In this tale we are going to talk about a pretty unknown Roman god, Saturn, who left us a very popular custom.
Who was God Saturn ?
Saturn was one of the most ancient and important divinities of the Roman religion, the legendary king who, according to the tradition, ruled Italy in the Golden Age. Archaic Roman society was a rural one, hence this Golden Age was strictly related with agriculture, and this was exactly Saturn’s field. Inside his temple was an ivory statue of him which was empty and filled with olive oil – related with agriculture: Lazio was (and still is) rich in olive trees – and whose legs were fettered with woolen strings.
Saturnalia, something familiar
After the end of the autumn planting, Saturn was celebrated with a feast, the Saturnalia, that officially lasted from December the 17th until the 23rd. In the first day the woolen strings were loosened and the priest sacrificed a sow that was later eaten in a sacred banquet.
Saturnalia were the most loved feast of the Roman year. During this holiday week people used to invite friends and relatives for private banquets, offering them food and small gifts, such as candles, food, small clay figurines, usually accompanied by greeting cards … Does it sound familiar? Of course it does! The Saturnalia were so popular among the Romans that when the empire became Christian (in the 4th century AD) all those habits were handed over to Christmas!
So… blame Saturn, next time you’ll be in a hurry for last minute Christmas gifts!
This feast had also another peculiarity, during those days social norms were reversed and restrictions were relaxed: gambling was allowed and masters would serve their slaves. This general sense of freedom was considered to be a memory of the Golden Age ushered by the God. People used to wear the pileus, a cap normally used by the freed slave, that was more or less like the Smurfs’ hat (I swear!).
Because of the laxity this period was perfect for murders and conspiracies and many famous episodes happened during it: Catilina’s conspiracy, murder of Geta by Caracalla and also that of Commodus. Latin writer Seneca complains that because of the Saturnalia “the whole mob has let itself go in pleasures”.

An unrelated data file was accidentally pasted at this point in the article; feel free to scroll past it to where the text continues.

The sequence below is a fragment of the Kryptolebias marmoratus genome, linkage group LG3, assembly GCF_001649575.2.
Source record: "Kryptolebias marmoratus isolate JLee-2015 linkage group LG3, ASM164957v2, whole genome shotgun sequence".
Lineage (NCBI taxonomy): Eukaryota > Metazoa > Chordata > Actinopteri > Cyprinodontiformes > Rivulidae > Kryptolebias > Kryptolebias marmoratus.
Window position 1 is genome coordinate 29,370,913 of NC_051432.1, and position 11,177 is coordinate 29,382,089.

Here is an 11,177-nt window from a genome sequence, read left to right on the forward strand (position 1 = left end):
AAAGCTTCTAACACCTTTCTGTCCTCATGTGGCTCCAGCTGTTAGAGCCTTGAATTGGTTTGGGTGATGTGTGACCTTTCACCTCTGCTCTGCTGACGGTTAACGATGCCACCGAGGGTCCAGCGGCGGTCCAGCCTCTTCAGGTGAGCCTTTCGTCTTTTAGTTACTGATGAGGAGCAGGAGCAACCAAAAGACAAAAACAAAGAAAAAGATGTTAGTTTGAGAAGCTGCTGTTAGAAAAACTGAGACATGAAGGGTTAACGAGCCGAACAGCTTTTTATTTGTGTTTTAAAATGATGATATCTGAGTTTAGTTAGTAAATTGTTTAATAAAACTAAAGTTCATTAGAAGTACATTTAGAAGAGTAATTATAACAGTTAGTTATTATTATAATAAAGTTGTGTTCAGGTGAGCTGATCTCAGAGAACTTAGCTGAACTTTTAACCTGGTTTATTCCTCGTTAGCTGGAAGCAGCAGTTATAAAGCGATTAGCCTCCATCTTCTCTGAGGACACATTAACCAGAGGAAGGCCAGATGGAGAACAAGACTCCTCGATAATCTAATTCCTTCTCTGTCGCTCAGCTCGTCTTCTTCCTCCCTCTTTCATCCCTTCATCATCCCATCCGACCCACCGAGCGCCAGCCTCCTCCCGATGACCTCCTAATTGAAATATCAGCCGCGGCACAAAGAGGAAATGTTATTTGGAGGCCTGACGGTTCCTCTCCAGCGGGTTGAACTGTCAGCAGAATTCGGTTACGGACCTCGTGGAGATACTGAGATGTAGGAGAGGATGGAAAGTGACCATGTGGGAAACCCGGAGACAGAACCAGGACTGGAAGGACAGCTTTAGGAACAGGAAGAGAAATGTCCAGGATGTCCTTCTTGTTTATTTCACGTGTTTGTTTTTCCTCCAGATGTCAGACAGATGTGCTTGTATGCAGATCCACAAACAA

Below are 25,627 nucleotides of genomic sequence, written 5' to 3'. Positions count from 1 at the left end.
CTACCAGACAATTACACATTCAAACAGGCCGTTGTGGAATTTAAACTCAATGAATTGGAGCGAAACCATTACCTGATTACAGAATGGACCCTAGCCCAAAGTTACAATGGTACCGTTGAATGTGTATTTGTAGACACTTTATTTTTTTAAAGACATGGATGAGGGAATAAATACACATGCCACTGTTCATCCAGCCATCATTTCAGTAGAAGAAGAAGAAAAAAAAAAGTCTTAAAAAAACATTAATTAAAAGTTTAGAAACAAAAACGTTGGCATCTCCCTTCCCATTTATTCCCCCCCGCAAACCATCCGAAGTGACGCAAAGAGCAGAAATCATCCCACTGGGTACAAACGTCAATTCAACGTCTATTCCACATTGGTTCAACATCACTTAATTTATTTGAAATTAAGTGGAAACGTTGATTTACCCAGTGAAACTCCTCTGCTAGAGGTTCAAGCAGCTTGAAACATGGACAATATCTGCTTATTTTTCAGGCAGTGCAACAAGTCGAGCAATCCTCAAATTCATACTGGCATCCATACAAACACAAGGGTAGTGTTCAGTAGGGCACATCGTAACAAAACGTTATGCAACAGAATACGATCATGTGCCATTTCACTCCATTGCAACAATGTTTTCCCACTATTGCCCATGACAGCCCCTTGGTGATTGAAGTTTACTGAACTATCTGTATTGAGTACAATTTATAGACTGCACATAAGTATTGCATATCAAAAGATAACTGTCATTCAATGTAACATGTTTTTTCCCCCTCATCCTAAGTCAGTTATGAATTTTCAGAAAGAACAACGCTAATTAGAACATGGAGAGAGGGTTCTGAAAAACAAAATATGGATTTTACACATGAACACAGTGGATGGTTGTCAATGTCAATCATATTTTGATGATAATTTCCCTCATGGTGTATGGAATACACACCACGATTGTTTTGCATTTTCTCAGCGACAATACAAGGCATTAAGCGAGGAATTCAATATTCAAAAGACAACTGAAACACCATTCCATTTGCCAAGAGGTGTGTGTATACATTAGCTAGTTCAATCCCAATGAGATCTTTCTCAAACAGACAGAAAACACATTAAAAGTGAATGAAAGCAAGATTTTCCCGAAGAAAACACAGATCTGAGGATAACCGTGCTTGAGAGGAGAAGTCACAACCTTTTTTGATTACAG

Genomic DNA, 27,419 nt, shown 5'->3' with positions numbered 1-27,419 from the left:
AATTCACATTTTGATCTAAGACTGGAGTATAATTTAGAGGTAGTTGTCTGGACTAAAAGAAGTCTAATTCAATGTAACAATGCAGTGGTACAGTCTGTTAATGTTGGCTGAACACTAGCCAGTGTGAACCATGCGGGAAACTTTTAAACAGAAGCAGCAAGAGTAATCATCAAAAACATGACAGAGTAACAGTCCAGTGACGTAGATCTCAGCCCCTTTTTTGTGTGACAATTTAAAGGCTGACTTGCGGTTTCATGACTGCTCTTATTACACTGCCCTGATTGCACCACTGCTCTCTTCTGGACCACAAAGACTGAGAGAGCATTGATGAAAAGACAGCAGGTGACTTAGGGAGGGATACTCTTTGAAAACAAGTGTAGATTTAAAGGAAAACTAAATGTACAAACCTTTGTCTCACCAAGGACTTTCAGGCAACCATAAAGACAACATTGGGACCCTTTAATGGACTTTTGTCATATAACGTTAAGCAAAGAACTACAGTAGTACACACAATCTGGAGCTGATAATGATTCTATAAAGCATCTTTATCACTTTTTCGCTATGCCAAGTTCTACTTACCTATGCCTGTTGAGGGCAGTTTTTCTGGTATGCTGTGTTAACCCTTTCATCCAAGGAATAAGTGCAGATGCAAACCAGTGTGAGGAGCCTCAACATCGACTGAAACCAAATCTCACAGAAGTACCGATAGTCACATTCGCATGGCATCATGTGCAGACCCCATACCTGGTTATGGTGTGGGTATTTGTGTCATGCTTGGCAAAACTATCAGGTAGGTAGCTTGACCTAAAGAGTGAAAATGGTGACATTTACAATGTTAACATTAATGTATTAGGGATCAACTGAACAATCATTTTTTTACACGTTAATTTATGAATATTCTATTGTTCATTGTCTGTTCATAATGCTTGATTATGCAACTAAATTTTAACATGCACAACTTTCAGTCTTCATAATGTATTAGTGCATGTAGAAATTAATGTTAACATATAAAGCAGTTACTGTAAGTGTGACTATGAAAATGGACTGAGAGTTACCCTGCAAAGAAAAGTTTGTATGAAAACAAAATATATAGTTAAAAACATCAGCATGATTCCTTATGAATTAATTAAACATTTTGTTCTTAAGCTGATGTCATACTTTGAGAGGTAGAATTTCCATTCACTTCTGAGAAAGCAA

The Temple of Saturn, was built a long long time ago in the very heart of Rome, the Roman Forum. It was dedicated exactly in 498 B.C.: that’s why I said long long time ago! It’s not only old, not exactly the oldest one, but is the oldest temple officially recorded by the Pontiffs, a kind of pagan priests who were in charge of recording the most important events. According to tradition, to myth, it was erected on the same spot of an older altar built by God Saturn himself, when he founded the first village on the Capitoline Hill.
This temple, as most of Roman ones, was also used as a kind of public office: public documents were displayed on its walls. And here was also the Roman Treasury, where coins and ingots were stored, and also the official scale used for coins.
Don’t be surprised by the fact that the treasury was in this temple: as mentioned above, Saturn was a god linked with fertility and rural world and for the archaic Romans wealth consisted of harvests and cattle: the Latin word pecunia, “wealth”, comes from pecus, “sheep“… and, despite you’re not a farmer, you still preserve a memory of this link when use the English word pecuniary!
- The temple of Saturn – All rights reserved, with permissions – Andrea Moro
- Painting “Ave, Caesar! Io, Saturnalia!” – Sir Lawrence Alma-Tadema – 1880 – Akron Art Museum (United States)
- “Mithra killing the bull” – 2nd-3rd century AD – National Museum in Warsaw